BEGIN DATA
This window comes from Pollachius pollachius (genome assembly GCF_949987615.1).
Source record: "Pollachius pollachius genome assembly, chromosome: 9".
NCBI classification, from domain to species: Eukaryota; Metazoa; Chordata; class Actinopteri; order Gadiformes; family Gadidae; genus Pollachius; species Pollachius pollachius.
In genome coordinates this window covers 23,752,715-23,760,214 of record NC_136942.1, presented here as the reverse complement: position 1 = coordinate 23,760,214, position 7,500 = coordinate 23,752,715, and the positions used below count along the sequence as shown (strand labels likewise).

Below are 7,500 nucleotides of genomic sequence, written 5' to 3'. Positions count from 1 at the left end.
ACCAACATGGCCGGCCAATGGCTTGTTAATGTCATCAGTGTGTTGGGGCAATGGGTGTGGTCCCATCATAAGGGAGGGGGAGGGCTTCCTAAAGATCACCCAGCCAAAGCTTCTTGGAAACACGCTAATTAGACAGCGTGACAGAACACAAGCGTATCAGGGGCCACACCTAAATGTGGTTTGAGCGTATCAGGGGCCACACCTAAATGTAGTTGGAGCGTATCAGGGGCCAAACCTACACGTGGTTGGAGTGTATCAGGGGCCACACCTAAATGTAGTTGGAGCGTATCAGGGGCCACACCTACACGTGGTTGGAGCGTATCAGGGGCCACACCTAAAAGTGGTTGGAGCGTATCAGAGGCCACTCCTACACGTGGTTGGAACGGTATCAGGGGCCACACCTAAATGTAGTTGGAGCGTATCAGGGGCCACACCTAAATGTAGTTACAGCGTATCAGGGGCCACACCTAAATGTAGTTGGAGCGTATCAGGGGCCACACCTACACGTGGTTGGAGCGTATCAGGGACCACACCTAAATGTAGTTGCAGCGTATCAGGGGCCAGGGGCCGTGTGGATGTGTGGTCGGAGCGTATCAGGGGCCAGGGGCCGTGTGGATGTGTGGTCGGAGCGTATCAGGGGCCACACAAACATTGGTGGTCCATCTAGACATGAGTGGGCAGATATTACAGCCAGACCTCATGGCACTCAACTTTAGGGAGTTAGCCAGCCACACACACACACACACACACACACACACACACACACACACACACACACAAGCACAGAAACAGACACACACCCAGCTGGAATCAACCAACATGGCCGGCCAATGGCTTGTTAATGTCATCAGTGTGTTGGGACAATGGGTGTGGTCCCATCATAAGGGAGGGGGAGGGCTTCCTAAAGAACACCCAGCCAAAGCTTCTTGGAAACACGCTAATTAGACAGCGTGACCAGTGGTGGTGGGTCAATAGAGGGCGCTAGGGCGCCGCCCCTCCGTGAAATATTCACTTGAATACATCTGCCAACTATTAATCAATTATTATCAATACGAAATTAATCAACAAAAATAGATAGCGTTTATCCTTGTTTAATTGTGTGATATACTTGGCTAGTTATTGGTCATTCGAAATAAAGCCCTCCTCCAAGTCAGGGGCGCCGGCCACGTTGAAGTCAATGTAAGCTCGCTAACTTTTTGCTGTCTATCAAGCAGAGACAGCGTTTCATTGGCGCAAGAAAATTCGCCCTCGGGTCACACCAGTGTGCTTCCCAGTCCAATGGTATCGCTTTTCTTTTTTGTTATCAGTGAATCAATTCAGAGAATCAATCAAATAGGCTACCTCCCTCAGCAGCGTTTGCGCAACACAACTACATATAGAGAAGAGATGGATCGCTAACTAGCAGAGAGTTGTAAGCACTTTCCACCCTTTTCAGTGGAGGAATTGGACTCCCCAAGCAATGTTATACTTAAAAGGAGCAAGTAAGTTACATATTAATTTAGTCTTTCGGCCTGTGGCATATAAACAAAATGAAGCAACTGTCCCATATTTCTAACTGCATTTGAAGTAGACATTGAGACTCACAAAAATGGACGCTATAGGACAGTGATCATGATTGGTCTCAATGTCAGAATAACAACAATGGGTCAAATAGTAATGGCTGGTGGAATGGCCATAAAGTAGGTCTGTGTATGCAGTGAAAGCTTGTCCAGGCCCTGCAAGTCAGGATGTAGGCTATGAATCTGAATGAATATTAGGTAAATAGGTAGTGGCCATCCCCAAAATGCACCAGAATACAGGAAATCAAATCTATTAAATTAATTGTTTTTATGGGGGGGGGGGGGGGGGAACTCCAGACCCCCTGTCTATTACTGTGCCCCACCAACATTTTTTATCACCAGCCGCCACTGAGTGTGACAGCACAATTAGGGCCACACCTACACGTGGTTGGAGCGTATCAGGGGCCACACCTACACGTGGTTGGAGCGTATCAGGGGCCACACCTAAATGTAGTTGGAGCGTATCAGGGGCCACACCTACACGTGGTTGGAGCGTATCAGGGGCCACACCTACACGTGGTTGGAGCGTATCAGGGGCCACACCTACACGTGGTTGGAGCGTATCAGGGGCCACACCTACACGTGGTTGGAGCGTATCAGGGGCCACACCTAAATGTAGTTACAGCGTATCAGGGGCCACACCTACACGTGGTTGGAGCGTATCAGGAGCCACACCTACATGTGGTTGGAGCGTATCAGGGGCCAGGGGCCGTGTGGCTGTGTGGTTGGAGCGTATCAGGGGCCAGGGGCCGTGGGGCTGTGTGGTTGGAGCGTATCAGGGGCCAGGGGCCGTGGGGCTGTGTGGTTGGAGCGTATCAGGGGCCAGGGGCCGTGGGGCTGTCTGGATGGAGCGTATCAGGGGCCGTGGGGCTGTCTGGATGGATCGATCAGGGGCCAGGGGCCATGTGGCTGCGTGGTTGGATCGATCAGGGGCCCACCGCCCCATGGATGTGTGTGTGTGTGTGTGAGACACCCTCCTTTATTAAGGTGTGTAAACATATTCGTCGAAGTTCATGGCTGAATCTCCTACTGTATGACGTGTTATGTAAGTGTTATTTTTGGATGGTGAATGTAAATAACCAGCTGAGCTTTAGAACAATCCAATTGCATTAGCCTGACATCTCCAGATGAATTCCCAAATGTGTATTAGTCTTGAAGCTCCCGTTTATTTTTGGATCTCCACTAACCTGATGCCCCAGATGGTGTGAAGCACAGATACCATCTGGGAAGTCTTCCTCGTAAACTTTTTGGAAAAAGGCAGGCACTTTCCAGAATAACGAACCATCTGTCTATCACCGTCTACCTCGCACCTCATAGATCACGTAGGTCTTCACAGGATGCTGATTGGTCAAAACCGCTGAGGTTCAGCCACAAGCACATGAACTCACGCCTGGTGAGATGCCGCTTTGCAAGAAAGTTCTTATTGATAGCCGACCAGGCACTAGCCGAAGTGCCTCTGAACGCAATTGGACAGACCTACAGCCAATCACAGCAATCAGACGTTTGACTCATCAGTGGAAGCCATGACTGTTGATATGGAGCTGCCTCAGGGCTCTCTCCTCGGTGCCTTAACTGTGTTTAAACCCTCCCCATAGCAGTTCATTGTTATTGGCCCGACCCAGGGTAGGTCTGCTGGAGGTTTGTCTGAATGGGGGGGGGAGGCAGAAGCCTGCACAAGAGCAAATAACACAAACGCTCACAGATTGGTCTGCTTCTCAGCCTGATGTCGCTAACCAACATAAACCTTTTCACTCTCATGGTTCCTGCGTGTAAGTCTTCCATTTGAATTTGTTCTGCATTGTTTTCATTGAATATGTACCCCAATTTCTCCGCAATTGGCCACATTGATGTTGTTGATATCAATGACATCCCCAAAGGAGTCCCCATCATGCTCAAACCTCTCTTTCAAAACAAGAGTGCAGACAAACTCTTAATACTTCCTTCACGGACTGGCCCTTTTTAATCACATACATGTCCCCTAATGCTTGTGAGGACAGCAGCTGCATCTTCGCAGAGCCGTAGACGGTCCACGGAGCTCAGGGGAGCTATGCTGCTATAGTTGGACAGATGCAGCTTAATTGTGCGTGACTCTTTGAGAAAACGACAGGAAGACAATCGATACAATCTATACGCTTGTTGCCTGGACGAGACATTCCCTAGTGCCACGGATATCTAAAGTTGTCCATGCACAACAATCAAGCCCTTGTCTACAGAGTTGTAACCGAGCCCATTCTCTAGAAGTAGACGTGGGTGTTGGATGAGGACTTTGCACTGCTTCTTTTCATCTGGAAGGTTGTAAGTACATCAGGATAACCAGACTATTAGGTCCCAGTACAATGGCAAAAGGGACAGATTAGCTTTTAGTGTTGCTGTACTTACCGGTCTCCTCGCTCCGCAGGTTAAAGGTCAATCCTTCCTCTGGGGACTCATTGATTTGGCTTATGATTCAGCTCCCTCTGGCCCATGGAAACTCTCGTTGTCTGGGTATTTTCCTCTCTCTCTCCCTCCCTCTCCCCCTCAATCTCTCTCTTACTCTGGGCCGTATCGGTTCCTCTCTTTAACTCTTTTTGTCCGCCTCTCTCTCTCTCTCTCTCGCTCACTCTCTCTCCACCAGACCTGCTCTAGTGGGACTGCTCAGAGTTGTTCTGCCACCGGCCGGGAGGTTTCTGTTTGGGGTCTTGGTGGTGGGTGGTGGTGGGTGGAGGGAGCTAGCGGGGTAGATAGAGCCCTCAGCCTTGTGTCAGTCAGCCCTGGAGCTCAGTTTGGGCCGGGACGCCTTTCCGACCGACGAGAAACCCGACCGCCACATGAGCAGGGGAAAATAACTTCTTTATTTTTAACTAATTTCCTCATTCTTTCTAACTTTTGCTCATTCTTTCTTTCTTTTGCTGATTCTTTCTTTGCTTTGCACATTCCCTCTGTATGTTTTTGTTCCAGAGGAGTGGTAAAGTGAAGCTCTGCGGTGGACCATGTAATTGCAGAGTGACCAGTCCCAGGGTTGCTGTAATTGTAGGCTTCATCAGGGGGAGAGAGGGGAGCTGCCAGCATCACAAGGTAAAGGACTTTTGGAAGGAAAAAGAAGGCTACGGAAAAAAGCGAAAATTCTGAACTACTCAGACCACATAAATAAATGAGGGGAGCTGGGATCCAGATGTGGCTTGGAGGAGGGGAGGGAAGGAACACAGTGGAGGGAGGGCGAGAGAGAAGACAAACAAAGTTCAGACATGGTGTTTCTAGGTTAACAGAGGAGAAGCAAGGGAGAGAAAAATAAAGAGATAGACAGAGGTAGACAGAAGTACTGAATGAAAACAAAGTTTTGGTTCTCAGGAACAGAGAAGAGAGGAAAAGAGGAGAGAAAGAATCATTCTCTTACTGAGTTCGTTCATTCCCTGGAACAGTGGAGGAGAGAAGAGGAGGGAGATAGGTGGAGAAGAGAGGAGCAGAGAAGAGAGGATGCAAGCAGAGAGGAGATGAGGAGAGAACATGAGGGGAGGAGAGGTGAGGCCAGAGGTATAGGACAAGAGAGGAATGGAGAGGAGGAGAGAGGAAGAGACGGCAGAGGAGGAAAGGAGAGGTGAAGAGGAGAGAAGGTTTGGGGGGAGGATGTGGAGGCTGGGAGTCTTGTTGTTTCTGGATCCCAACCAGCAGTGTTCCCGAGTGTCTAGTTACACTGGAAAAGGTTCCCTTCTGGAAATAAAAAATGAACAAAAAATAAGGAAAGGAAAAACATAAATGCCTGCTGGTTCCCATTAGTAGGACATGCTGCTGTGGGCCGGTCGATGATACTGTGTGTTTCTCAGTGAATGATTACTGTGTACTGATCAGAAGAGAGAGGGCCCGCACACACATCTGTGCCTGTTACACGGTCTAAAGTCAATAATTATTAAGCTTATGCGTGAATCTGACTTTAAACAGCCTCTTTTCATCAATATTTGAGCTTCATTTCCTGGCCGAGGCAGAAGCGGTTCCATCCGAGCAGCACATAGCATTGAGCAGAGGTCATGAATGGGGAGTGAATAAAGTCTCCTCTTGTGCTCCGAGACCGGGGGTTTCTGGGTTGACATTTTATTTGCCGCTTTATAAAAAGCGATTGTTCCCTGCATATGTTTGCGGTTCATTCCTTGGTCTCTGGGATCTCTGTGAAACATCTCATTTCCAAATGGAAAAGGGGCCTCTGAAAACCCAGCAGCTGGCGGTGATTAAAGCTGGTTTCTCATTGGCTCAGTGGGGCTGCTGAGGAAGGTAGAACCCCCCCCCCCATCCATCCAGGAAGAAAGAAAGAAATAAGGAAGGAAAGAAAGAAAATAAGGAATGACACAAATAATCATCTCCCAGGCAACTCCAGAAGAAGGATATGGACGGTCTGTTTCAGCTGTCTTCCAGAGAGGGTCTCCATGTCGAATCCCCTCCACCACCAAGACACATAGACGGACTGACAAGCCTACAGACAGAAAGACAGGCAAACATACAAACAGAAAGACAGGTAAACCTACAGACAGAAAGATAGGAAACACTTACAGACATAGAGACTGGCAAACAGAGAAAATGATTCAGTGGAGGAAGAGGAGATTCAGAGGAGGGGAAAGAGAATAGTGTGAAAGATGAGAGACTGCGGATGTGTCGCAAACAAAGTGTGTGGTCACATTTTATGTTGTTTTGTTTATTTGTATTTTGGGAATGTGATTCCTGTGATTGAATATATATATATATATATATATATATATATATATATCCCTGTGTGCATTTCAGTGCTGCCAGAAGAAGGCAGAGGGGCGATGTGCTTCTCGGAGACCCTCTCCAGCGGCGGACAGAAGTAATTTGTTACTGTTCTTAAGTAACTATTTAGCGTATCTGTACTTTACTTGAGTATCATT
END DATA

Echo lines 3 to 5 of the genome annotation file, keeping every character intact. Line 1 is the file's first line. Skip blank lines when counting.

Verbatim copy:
NCBI classification, from domain to species: Eukaryota; Metazoa; Chordata; class Actinopteri; order Gadiformes; family Gadidae; genus Pollachius; species Pollachius pollachius.
In genome coordinates this window covers 23,752,715-23,760,214 of record NC_136942.1, presented here as the reverse complement: position 1 = coordinate 23,760,214, position 7,500 = coordinate 23,752,715, and the positions used below count along the sequence as shown (strand labels likewise).

Below are 7,500 nucleotides of genomic sequence, written 5' to 3'. Positions count from 1 at the left end.